Designing Knitwear - sketching and swatching

Designing Knitwear – sketching and swatching

Learning how to work with swatches to create designs is an important beginning.

Schematics and What If...?

Schematics and What If…?

Good charts and alternate ideas make this book a keeper. The Three-Part Shawl seems a bit outdated, but having other ideas of what to do with squares is very helpful.

I’ll continue with Chapter 3 with Fit & Silhouette for the next part. It covers 36 fully-packed pages!

By the way, I’m off for a knitting trip with Behind the Scenes Adventures on April 24th It looks like this book will take me most of May to complete!


The Knitting Way – finishing up!

The Knitting Way

The Knitting Way

In my last post about The Knitting Way, I had read through Chapter 5. I thought I’d read a couple more chapters for the next post, but then I decided that I needed to move on to another book so I motored on and read through the end. This book is very “text heavy” compared to other books I’ve recently reviewed. It’s not necessarily a bad thing as much of the text is thoughtful and well-written. Some of the spiritual parts don’t speak to me in my knitting life as I like to knit while I watch TV and am not that thoughtful as I knit.

The next chapter I covered was about “Making a Daily Practice”. Who doesn’t want to make more time to knit and find more time to do it? I sure do. I could relate to daily practice. They give lots of advice about finding a place and organizing knitting. Also, a good section on how to knit in a pain free manner.

The Mind and Body chapter talks how to connect what happens with your hands and connects with your mind. I love this sentence – “Knitting Sets a graceful rhythm between the hands and mind.”

“Paying it Forward” is a chapter about teaching and mentoring your skills. It mainly comes from the point of teaching kids, but could be adapted for teaching knitting to someone of any age.

Learn-to-Knit Projects

Learn-to-Knit Projects

These easy projects are ideal for beginners. It’s good that the authors give some easy-to-do designs that make learning fun.

Easy Gift/Charity Projects

Easy Gift/Charity Projects

The authors discuss how knitting for charity can not always go well despite good intentions. I was shocked as I always thought that knitting/crochet for charity was based on wanting to find a way to “Pay it Forward”. They give a reality check about how good intentions can go awry.

Top Down Shawls

Top Down Shawls

The Top Down Shawls are the perfect project for my Prayer Shawl Ministry at my church. Good for using up odds and ends of yarn.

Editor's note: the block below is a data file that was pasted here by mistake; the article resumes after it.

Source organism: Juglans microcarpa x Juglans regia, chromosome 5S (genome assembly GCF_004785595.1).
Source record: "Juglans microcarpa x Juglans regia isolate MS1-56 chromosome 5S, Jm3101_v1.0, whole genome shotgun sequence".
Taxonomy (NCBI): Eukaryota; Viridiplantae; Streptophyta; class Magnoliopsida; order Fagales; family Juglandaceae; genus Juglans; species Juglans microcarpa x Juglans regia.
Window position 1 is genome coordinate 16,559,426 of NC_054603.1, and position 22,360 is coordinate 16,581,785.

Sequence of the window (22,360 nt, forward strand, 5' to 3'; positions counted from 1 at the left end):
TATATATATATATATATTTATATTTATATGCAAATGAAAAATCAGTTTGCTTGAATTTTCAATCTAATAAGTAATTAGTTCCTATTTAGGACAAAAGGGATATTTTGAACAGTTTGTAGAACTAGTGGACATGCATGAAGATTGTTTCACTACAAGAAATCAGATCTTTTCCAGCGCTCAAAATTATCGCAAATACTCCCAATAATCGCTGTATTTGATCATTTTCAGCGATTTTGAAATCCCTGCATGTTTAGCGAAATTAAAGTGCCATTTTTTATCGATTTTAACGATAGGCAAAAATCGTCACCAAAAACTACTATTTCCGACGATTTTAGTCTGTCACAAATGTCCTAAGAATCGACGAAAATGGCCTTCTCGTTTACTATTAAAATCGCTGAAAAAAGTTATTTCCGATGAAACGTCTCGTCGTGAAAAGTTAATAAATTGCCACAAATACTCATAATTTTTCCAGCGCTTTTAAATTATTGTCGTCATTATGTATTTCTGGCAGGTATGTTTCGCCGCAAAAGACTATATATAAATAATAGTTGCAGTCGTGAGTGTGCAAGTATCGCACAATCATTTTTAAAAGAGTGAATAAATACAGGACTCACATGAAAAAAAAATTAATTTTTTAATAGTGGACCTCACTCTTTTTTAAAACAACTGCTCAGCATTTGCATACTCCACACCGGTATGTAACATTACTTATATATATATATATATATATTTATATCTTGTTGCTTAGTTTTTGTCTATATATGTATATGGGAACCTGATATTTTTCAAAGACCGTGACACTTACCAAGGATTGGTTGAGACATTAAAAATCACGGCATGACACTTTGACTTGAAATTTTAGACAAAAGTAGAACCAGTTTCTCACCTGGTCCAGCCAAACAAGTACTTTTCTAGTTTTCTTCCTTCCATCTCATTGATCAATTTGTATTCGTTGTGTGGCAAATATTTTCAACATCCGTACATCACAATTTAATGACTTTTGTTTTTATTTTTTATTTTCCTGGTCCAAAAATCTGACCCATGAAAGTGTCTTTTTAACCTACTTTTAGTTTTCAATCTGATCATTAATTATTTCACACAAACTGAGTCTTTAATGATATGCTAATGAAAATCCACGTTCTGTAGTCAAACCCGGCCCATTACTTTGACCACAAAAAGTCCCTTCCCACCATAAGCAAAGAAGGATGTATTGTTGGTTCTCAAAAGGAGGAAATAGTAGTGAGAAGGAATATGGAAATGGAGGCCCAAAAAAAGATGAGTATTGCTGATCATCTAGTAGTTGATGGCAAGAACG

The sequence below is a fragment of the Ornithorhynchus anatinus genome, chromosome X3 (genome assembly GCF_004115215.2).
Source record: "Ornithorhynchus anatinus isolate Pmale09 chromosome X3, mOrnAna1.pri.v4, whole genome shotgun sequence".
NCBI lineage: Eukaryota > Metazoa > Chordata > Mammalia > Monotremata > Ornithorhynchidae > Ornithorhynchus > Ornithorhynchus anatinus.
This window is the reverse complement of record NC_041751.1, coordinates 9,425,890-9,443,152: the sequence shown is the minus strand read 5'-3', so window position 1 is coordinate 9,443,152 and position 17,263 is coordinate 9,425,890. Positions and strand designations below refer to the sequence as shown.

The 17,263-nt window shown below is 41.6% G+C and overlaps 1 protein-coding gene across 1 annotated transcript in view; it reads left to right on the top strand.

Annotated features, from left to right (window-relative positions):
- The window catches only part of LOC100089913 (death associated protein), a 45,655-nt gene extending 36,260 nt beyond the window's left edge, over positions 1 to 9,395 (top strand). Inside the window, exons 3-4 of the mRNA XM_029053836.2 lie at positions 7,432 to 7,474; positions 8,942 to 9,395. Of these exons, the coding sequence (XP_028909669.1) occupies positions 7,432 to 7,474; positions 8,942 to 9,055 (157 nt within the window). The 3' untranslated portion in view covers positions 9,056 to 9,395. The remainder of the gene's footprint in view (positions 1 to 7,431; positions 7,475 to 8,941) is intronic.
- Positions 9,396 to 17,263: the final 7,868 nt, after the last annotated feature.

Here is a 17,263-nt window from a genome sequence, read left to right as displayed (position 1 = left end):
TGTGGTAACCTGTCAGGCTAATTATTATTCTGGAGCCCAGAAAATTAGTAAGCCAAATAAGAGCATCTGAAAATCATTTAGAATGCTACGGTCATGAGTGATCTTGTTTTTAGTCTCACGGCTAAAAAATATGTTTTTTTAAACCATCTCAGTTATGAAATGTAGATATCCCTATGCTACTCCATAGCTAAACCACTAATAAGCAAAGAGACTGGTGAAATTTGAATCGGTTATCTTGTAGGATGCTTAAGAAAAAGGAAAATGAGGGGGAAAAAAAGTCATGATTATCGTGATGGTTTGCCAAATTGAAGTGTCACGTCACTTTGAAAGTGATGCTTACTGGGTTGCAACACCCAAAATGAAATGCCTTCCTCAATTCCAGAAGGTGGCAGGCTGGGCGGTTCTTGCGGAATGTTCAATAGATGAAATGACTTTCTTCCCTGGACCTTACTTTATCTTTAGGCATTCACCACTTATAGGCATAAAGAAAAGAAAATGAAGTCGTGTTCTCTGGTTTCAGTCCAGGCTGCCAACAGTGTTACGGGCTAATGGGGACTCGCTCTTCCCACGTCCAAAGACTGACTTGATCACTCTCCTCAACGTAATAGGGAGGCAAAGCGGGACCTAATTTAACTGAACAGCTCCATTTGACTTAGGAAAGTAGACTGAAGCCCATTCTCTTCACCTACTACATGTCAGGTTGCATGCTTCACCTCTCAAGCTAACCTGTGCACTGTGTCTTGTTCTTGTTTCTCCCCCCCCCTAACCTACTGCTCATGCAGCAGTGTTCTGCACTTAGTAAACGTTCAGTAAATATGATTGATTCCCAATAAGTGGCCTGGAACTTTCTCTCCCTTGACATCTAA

The Resources at the end nine plus pages of great books. My only quibble with this resource listing is that there are many new and wonderful books published since 2005. If they ever update the book, this would be a good addition.

Author Page

Author Page

I wanted to end with the final author page that has photos of the authors and brief bios. They have covered a lot of ground in this little, low-budget book. Well done Linda and Janice.

The Knitting Way – Chapters 4/5

The Knitting Way

The Knitting Way

My journey through The Knitting Way continues. Chapter 4 was such a long chapter that I thought that would be the discussion of this post. Somehow I got momentum going and whizzed through Chapter 5 as well.

The Knitting Way - Chapter 4

The Knitting Way – Chapter 4


So Chapter 4 – Once Upon A Time – The Stories of our Projects. This chapter talks about the history of knitting and those who were the historical authorities, discusses Elizabeth Zimmermann’s role in knitting evolution, and personal knitting histories of the authors. I felt very connected to this chapter as it is a world I know and love. The discussion (over 2 pages) on my long-time buddy Kristin Nicholas was delightful. If you don’t know her work, google Kristin. She has written a number of well-thought of books. I might review her latest – Crafting a Colorful Home once I finish this book.

This chapter also features well-known and unknown knitters and their stories from Mary Thomas to Mr. Rogers who wore cardigans knit by his mother. I’m being brief here, but it’s really an in-depth and well-written section.

Chapter 5 - The Bearable Lightness of Knitting

Chapter 5 – The Bearable Lightness of Knitting

The basic premise of this chapter is how not to be a perfectionist knitter and enjoy the process. There is some good advice for what you can do with a disappointing project. Also, knitting with yarns that are not really yarn – ribbon, fabric and even spaghetti!

The Knitting Way - Quad Socks

The Knitting Way – Quad Socks

In Chapter 5, Janice makes easy socks in a light worsted (DK weight) yarn. The idea is that if you have 4 socks you can mix and match and don’t have to worry about losing one or having it wear out. If you have 4 colors of yarn to make the socks, you can mix and match to use up all 4 balls, but ultimately when you finish, they will all be color connected. This is a project I’d like to try.